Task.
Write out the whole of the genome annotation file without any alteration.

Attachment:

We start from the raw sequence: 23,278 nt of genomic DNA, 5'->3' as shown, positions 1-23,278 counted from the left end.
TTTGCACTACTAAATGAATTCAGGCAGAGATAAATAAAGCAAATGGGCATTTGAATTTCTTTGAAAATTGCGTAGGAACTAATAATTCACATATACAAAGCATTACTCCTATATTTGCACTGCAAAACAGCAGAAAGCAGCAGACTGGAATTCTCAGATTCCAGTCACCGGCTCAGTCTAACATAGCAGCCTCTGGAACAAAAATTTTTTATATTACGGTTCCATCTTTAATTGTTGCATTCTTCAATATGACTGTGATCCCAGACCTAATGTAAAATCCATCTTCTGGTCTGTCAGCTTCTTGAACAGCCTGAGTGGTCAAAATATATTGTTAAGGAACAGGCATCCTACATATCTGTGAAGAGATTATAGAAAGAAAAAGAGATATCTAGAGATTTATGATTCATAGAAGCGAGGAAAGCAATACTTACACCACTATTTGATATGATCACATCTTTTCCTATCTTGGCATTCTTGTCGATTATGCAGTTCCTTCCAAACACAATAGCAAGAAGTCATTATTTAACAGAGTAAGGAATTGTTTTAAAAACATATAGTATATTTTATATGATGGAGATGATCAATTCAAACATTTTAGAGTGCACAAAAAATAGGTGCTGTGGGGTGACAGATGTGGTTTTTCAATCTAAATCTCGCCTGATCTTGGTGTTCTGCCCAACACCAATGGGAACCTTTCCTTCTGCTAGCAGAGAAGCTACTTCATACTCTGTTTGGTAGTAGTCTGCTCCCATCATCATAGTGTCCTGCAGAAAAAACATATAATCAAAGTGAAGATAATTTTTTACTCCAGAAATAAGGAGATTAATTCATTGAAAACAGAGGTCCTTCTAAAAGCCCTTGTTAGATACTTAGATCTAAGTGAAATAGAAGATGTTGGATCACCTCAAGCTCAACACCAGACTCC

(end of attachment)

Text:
We start from the raw sequence: 23,278 nt of genomic DNA, 5'->3' as shown, positions 1-23,278 counted from the left end.
TTTGCACTACTAAATGAATTCAGGCAGAGATAAATAAAGCAAATGGGCATTTGAATTTCTTTGAAAATTGCGTAGGAACTAATAATTCACATATACAAAGCATTACTCCTATATTTGCACTGCAAAACAGCAGAAAGCAGCAGACTGGAATTCTCAGATTCCAGTCACCGGCTCAGTCTAACATAGCAGCCTCTGGAACAAAAATTTTTTATATTACGGTTCCATCTTTAATTGTTGCATTCTTCAATATGACTGTGATCCCAGACCTAATGTAAAATCCATCTTCTGGTCTGTCAGCTTCTTGAACAGCCTGAGTGGTCAAAATATATTGTTAAGGAACAGGCATCCTACATATCTGTGAAGAGATTATAGAAAGAAAAAGAGATATCTAGAGATTTATGATTCATAGAAGCGAGGAAAGCAATACTTACACCACTATTTGATATGATCACATCTTTTCCTATCTTGGCATTCTTGTCGATTATGCAGTTCCTTCCAAACACAATAGCAAGAAGTCATTATTTAACAGAGTAAGGAATTGTTTTAAAAACATATAGTATATTTTATATGATGGAGATGATCAATTCAAACATTTTAGAGTGCACAAAAAATAGGTGCTGTGGGGTGACAGATGTGGTTTTTCAATCTAAATCTCGCCTGATCTTGGTGTTCTGCCCAACACCAATGGGAACCTTTCCTTCTGCTAGCAGAGAAGCTACTTCATACTCTGTTTGGTAGTAGTCTGCTCCCATCATCATAGTGTCCTGCAGAAAAAACATATAATCAAAGTGAAGATAATTTTTTACTCCAGAAATAAGGAGATTAATTCATTGAAAACAGAGGTCCTTCTAAAAGCCCTTGTTAGATACTTAGATCTAAGTGAAATAGAAGATGTTGGATCACCTCAAGCTCAACACCAGACTCC